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20-year-old Gaviria from the Colombian national team seemed to be at ease when he beat Cavendish and Modolo in a bunch sprint to win the first stage of the Tour de San Luis

Photo: Sirotti

MARK CAVENDISH

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NEWS

SACHA MODOLO

RIDER PROFILE
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NEWS

TOUR DE SAN LUIS

RACE PROFILE
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NEWS
19.01.2015 @ 23:01 Posted by Emil Axelgaard

20-year-old Fernando Gaviria (Colombian national team) created a major surprise when he beat Mark Cavendish (Etixx-QuickStep) and Sacha Modolo (Lampre-Merida) in a bunch sprint to win the first stage of the Tour de San Luis. The Colombian anticipated his famous rivals by launching a long sprint and none of the stars managed to pass the surprise winner who took the first leader’s jersey in the 7-day race.

 

After Marcel Kittel took the first win in the People’s Choice Classic, Mark Cavendish was eager to prove himself ready for the 2015 sprints by opening his account right from the beginning in the Tour de San Luis. The conditions for the fast Brit were perfect as his first race of the year was a flat opening stage of the Tour de San Luis that was destined to end in a bunch sprint.

 

Cavendish asked his Etixx-QuickStep teammates to control the race throughout the entire stage and the Belgian team got almost no help in trying to bringing back the early 3-rider break. Strong work by Guillaume van Keirsbulck and Lukasz Wisniowski paid off and both the trio and the many late attacks were brought back in time for the sprinters to battle it out.

 

Michal Kwiatkowski showed his rainbow jersey in the best possible way when he led the peloton under the flamme rouge and he delivered the sprint train of Fabio Sabatini and Cavendish in the perfect position with a few hundred metres to go. When Sabatini did his lead-out, a Cavendish win seemed to be almost guaranteed but an unknown Colombian had a different plan.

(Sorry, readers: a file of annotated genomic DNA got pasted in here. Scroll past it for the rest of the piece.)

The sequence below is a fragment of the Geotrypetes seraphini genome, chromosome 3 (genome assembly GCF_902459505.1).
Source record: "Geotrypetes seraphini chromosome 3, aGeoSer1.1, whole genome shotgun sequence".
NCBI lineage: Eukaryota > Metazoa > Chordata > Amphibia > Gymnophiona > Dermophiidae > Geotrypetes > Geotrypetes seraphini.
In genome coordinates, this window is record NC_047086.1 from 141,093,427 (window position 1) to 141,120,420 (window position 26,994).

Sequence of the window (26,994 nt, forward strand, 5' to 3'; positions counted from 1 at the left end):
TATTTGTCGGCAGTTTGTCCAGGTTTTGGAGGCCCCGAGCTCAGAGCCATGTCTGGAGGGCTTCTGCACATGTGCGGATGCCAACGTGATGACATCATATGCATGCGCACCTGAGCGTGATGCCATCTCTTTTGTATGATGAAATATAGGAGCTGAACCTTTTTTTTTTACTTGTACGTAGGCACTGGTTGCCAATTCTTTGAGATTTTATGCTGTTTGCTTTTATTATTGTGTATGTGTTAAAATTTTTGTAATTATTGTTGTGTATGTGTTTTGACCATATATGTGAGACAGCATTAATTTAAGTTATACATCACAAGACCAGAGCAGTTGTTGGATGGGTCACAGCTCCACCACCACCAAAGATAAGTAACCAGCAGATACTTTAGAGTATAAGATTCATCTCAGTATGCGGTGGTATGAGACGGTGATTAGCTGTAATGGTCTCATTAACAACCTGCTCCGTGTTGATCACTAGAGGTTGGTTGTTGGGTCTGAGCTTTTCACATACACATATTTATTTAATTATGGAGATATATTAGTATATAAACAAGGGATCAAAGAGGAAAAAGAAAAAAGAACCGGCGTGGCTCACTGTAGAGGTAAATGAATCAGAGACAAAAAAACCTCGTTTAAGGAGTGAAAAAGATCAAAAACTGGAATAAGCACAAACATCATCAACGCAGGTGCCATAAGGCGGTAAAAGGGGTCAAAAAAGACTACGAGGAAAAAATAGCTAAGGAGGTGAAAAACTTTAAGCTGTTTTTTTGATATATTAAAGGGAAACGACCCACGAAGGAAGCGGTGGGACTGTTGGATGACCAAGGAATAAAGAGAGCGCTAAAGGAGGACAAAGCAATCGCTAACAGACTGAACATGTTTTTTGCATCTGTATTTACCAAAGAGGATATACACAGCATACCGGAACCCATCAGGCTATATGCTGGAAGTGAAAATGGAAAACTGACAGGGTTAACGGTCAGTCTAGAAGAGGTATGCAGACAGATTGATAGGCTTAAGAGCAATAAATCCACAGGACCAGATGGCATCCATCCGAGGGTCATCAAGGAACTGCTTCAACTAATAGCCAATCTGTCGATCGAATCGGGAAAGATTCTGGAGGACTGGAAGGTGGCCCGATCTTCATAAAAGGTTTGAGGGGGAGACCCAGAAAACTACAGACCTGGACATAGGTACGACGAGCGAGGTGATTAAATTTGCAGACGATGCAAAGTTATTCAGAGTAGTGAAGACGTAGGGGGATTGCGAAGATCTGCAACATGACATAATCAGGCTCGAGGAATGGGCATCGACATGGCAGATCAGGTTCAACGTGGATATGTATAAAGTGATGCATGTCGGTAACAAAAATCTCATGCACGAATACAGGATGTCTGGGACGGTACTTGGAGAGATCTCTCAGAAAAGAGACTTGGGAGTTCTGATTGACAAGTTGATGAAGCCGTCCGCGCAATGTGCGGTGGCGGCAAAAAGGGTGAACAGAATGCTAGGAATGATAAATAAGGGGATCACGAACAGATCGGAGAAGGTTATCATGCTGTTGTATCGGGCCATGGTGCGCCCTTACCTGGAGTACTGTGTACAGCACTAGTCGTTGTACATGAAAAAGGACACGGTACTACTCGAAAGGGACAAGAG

Riding for the Colombian national team, Fernando Gaviria surprised his rivals by launching a long sprint and even though Cavendish quickly caught his wheel, the Brit lacked the power to pass the Colombian. He made a big attempt to do so but had to settle for second while Sacha Modolo who had stayed in Cavendish’s wheel completed the podium.

 

With the win, Gaviria is a surprise first leader of the race but he is unlikely to defend his jersey for long. Tomorrow the riders face the first big test in the mountains when a flat stage ends with the short, steep 4.8km if Mirador de Potrero. The climb may not produce big time gaps but will certainly provide the first indication of the potential winners of the race.

 

A flat stage

The 9th Tour de San Luis kicked off with a mostly flat 186.8km from San Luis to Villa Mercedes. The riders faced their only climbing right from the beginning as they contested the only KOM sprint after 18.5km and from there it was a mostly downhill run to the final flat 60km. The terrain was expected to suit the sprinters but the wind could prevent the expected bunch sprint.

 

After a rainy start to the day, the riders took the start in sunny conditions and they were eager to kick off the season with a bang. Lots of attacks were launched in the first part of the race and as they reached the site of the KOM sprint, nothing had stuck yet. Kleber Da Silva (Funvic) benefited from the situation to become the first holder of the mountains jersey when he beat Ignacio Perez (San Juan) and Juan Esteban Arango (Colombia) in the battle for the points.